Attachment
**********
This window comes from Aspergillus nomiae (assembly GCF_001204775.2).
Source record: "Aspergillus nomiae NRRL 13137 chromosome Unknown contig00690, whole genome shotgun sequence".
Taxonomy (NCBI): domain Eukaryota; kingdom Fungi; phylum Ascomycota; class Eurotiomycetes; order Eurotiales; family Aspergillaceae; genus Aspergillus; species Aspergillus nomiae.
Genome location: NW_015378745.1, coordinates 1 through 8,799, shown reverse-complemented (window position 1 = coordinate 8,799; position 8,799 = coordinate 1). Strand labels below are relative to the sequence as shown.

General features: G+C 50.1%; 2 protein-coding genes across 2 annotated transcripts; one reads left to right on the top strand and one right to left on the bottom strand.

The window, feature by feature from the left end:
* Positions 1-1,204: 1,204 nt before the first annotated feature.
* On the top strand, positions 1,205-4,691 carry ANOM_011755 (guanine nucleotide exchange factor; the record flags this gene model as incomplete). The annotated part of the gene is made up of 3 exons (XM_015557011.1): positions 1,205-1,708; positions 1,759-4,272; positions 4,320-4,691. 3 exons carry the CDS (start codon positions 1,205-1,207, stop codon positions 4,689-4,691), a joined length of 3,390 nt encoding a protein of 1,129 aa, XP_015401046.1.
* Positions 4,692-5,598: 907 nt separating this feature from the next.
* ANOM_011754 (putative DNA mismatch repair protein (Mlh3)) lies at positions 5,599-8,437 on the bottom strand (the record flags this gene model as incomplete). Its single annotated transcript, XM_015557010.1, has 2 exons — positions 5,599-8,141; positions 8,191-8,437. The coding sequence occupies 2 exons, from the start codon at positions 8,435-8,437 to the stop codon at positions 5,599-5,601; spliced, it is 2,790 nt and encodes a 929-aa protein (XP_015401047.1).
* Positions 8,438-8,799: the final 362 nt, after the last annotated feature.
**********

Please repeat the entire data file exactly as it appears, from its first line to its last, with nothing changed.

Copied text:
This window comes from Aspergillus nomiae (assembly GCF_001204775.2).
Source record: "Aspergillus nomiae NRRL 13137 chromosome Unknown contig00690, whole genome shotgun sequence".
Taxonomy (NCBI): domain Eukaryota; kingdom Fungi; phylum Ascomycota; class Eurotiomycetes; order Eurotiales; family Aspergillaceae; genus Aspergillus; species Aspergillus nomiae.
Genome location: NW_015378745.1, coordinates 1 through 8,799, shown reverse-complemented (window position 1 = coordinate 8,799; position 8,799 = coordinate 1). Strand labels below are relative to the sequence as shown.

General features: G+C 50.1%; 2 protein-coding genes across 2 annotated transcripts; one reads left to right on the top strand and one right to left on the bottom strand.

The window, feature by feature from the left end:
* Positions 1-1,204: 1,204 nt before the first annotated feature.
* On the top strand, positions 1,205-4,691 carry ANOM_011755 (guanine nucleotide exchange factor; the record flags this gene model as incomplete). The annotated part of the gene is made up of 3 exons (XM_015557011.1): positions 1,205-1,708; positions 1,759-4,272; positions 4,320-4,691. 3 exons carry the CDS (start codon positions 1,205-1,207, stop codon positions 4,689-4,691), a joined length of 3,390 nt encoding a protein of 1,129 aa, XP_015401046.1.
* Positions 4,692-5,598: 907 nt separating this feature from the next.
* ANOM_011754 (putative DNA mismatch repair protein (Mlh3)) lies at positions 5,599-8,437 on the bottom strand (the record flags this gene model as incomplete). Its single annotated transcript, XM_015557010.1, has 2 exons — positions 5,599-8,141; positions 8,191-8,437. The coding sequence occupies 2 exons, from the start codon at positions 8,435-8,437 to the stop codon at positions 5,599-5,601; spliced, it is 2,790 nt and encodes a 929-aa protein (XP_015401047.1).
* Positions 8,438-8,799: the final 362 nt, after the last annotated feature.